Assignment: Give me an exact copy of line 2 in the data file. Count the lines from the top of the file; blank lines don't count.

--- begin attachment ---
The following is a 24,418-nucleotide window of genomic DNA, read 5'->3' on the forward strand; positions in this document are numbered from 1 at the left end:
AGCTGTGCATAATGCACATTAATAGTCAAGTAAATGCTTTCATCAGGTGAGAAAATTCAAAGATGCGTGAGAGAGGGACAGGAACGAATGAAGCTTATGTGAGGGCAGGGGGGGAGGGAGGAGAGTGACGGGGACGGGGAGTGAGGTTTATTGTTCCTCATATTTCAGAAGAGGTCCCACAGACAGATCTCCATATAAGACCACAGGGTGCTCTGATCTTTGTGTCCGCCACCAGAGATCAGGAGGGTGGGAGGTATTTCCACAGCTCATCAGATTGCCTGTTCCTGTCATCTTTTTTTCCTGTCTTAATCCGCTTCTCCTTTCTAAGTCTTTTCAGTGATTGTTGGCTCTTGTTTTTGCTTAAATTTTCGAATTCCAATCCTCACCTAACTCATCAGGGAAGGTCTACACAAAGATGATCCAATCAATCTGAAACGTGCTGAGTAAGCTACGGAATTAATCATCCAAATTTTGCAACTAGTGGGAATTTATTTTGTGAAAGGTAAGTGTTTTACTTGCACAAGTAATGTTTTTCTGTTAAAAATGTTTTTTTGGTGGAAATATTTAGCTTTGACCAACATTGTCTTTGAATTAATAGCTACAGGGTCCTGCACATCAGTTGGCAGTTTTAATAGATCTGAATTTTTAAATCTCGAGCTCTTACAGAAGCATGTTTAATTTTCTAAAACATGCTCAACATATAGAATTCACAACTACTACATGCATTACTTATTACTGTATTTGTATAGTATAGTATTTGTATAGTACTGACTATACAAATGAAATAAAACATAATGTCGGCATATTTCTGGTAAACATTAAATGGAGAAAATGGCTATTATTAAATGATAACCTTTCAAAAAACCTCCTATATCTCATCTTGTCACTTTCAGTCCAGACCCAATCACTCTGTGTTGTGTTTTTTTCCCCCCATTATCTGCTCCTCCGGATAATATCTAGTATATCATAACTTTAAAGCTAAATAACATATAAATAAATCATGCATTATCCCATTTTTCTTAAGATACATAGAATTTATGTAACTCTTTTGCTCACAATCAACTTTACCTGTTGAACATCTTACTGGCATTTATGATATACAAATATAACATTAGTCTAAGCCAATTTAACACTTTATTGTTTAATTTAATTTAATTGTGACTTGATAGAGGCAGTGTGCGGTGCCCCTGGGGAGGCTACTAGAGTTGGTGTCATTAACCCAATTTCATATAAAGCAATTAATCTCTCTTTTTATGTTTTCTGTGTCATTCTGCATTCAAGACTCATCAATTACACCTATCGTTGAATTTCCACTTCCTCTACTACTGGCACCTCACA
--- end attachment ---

AGCTGTGCATAATGCACATTAATAGTCAAGTAAATGCTTTCATCAGGTGAGAAAATTCAAAGATGCGTGAGAGAGGGACAGGAACGAATGAAGCTTATGTGAGGGCAGGGGGGGAGGGAGGAGAGTGACGGGGACGGGGAGTGAGGTTTATTGTTCCTCATATTTCAGAAGAGGTCCCACAGACAGATCTCCATATAAGACCACAGGGTGCTCTGATCTTTGTGTCCGCCACCAGAGATCAGGAGGGTGGGAGGTATTTCCACAGCTCATCAGATTGCCTGTTCCTGTCATCTTTTTTTCCTGTCTTAATCCGCTTCTCCTTTCTAAGTCTTTTCAGTGATTGTTGGCTCTTGTTTTTGCTTAAATTTTCGAATTCCAATCCTCACCTAACTCATCAGGGAAGGTCTACACAAAGATGATCCAATCAATCTGAAACGTGCTGAGTAAGCTACGGAATTAATCATCCAAATTTTGCAACTAGTGGGAATTTATTTTGTGAAAGGTAAGTGTTTTACTTGCACAAGTAATGTTTTTCTGTTAAAAATGTTTTTTTGGTGGAAATATTTAGCTTTGACCAACATTGTCTTTGAATTAATAGCTACAGGGTCCTGCACATCAGTTGGCAGTTTTAATAGATCTGAATTTTTAAATCTCGAGCTCTTACAGAAGCATGTTTAATTTTCTAAAACATGCTCAACATATAGAATTCACAACTACTACATGCATTACTTATTACTGTATTTGTATAGTATAGTATTTGTATAGTACTGACTATACAAATGAAATAAAACATAATGTCGGCATATTTCTGGTAAACATTAAATGGAGAAAATGGCTATTATTAAATGATAACCTTTCAAAAAACCTCCTATATCTCATCTTGTCACTTTCAGTCCAGACCCAATCACTCTGTGTTGTGTTTTTTTCCCCCCATTATCTGCTCCTCCGGATAATATCTAGTATATCATAACTTTAAAGCTAAATAACATATAAATAAATCATGCATTATCCCATTTTTCTTAAGATACATAGAATTTATGTAACTCTTTTGCTCACAATCAACTTTACCTGTTGAACATCTTACTGGCATTTATGATATACAAATATAACATTAGTCTAAGCCAATTTAACACTTTATTGTTTAATTTAATTTAATTGTGACTTGATAGAGGCAGTGTGCGGTGCCCCTGGGGAGGCTACTAGAGTTGGTGTCATTAACCCAATTTCATATAAAGCAATTAATCTCTCTTTTTATGTTTTCTGTGTCATTCTGCATTCAAGACTCATCAATTACACCTATCGTTGAATTTCCACTTCCTCTACTACTGGCACCTCACA